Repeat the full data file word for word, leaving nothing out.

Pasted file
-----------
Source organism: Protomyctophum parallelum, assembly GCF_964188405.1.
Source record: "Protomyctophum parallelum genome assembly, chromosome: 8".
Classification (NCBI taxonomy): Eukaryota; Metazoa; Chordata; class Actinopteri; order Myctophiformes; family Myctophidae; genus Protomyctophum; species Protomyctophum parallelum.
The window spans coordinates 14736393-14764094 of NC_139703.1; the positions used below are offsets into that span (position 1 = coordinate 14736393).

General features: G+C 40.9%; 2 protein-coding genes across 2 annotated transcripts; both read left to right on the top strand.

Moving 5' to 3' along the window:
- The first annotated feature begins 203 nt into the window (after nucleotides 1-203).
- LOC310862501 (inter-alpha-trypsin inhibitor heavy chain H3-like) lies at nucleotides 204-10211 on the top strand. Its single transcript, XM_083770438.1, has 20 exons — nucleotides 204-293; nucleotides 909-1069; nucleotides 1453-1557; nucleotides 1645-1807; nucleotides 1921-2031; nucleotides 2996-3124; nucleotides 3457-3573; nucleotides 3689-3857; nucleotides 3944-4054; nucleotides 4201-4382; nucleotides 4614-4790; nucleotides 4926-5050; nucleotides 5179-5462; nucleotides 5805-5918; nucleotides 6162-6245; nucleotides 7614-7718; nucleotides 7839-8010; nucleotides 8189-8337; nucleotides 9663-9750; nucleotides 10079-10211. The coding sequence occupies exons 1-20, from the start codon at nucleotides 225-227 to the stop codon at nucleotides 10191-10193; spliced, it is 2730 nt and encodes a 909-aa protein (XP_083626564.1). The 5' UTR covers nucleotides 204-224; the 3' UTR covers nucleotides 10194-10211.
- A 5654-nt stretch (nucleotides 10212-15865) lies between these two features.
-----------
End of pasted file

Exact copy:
Source organism: Protomyctophum parallelum, assembly GCF_964188405.1.
Source record: "Protomyctophum parallelum genome assembly, chromosome: 8".
Classification (NCBI taxonomy): Eukaryota; Metazoa; Chordata; class Actinopteri; order Myctophiformes; family Myctophidae; genus Protomyctophum; species Protomyctophum parallelum.
The window spans coordinates 14736393-14764094 of NC_139703.1; the positions used below are offsets into that span (position 1 = coordinate 14736393).

General features: G+C 40.9%; 2 protein-coding genes across 2 annotated transcripts; both read left to right on the top strand.

Moving 5' to 3' along the window:
- The first annotated feature begins 203 nt into the window (after nucleotides 1-203).
- LOC310862501 (inter-alpha-trypsin inhibitor heavy chain H3-like) lies at nucleotides 204-10211 on the top strand. Its single transcript, XM_083770438.1, has 20 exons — nucleotides 204-293; nucleotides 909-1069; nucleotides 1453-1557; nucleotides 1645-1807; nucleotides 1921-2031; nucleotides 2996-3124; nucleotides 3457-3573; nucleotides 3689-3857; nucleotides 3944-4054; nucleotides 4201-4382; nucleotides 4614-4790; nucleotides 4926-5050; nucleotides 5179-5462; nucleotides 5805-5918; nucleotides 6162-6245; nucleotides 7614-7718; nucleotides 7839-8010; nucleotides 8189-8337; nucleotides 9663-9750; nucleotides 10079-10211. The coding sequence occupies exons 1-20, from the start codon at nucleotides 225-227 to the stop codon at nucleotides 10191-10193; spliced, it is 2730 nt and encodes a 909-aa protein (XP_083626564.1). The 5' UTR covers nucleotides 204-224; the 3' UTR covers nucleotides 10194-10211.
- A 5654-nt stretch (nucleotides 10212-15865) lies between these two features.